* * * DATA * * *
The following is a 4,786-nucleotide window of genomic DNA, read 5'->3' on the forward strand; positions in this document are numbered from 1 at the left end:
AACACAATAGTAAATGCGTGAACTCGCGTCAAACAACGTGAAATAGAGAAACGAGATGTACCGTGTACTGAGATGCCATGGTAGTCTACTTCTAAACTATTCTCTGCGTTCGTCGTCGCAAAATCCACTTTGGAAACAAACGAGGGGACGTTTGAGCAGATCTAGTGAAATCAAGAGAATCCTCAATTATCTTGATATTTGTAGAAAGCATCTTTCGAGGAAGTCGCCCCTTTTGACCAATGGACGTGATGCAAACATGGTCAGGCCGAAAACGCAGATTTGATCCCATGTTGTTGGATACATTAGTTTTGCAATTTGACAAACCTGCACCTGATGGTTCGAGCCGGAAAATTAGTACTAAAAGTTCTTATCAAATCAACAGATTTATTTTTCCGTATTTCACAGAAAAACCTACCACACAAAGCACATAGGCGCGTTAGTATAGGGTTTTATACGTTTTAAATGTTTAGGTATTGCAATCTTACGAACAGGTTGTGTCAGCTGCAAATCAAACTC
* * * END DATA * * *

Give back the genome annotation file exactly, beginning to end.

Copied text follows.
The following is a 4,786-nucleotide window of genomic DNA, read 5'->3' on the forward strand; positions in this document are numbered from 1 at the left end:
AACACAATAGTAAATGCGTGAACTCGCGTCAAACAACGTGAAATAGAGAAACGAGATGTACCGTGTACTGAGATGCCATGGTAGTCTACTTCTAAACTATTCTCTGCGTTCGTCGTCGCAAAATCCACTTTGGAAACAAACGAGGGGACGTTTGAGCAGATCTAGTGAAATCAAGAGAATCCTCAATTATCTTGATATTTGTAGAAAGCATCTTTCGAGGAAGTCGCCCCTTTTGACCAATGGACGTGATGCAAACATGGTCAGGCCGAAAACGCAGATTTGATCCCATGTTGTTGGATACATTAGTTTTGCAATTTGACAAACCTGCACCTGATGGTTCGAGCCGGAAAATTAGTACTAAAAGTTCTTATCAAATCAACAGATTTATTTTTCCGTATTTCACAGAAAAACCTACCACACAAAGCACATAGGCGCGTTAGTATAGGGTTTTATACGTTTTAAATGTTTAGGTATTGCAATCTTACGAACAGGTTGTGTCAGCTGCAAATCAAACTC